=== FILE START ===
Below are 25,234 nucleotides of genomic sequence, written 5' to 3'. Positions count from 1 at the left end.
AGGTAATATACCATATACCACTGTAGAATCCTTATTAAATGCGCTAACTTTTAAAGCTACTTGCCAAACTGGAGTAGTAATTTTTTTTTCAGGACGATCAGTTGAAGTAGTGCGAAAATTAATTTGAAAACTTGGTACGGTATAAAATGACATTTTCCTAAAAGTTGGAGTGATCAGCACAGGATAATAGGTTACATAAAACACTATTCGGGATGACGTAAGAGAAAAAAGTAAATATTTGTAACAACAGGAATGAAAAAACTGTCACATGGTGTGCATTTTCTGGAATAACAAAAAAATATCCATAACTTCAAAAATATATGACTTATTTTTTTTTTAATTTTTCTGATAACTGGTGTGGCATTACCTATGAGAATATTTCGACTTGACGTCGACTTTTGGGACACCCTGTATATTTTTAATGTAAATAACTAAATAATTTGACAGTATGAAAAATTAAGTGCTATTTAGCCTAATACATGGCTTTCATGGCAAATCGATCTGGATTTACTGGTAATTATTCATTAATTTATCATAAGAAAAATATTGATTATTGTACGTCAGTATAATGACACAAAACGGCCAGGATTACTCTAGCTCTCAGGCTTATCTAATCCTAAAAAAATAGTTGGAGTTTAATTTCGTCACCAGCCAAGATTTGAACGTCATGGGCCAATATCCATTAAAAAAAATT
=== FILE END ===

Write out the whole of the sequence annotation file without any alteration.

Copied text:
Below are 25,234 nucleotides of genomic sequence, written 5' to 3'. Positions count from 1 at the left end.
AGGTAATATACCATATACCACTGTAGAATCCTTATTAAATGCGCTAACTTTTAAAGCTACTTGCCAAACTGGAGTAGTAATTTTTTTTTCAGGACGATCAGTTGAAGTAGTGCGAAAATTAATTTGAAAACTTGGTACGGTATAAAATGACATTTTCCTAAAAGTTGGAGTGATCAGCACAGGATAATAGGTTACATAAAACACTATTCGGGATGACGTAAGAGAAAAAAGTAAATATTTGTAACAACAGGAATGAAAAAACTGTCACATGGTGTGCATTTTCTGGAATAACAAAAAAATATCCATAACTTCAAAAATATATGACTTATTTTTTTTTTAATTTTTCTGATAACTGGTGTGGCATTACCTATGAGAATATTTCGACTTGACGTCGACTTTTGGGACACCCTGTATATTTTTAATGTAAATAACTAAATAATTTGACAGTATGAAAAATTAAGTGCTATTTAGCCTAATACATGGCTTTCATGGCAAATCGATCTGGATTTACTGGTAATTATTCATTAATTTATCATAAGAAAAATATTGATTATTGTACGTCAGTATAATGACACAAAACGGCCAGGATTACTCTAGCTCTCAGGCTTATCTAATCCTAAAAAAATAGTTGGAGTTTAATTTCGTCACCAGCCAAGATTTGAACGTCATGGGCCAATATCCATTAAAAAAAATT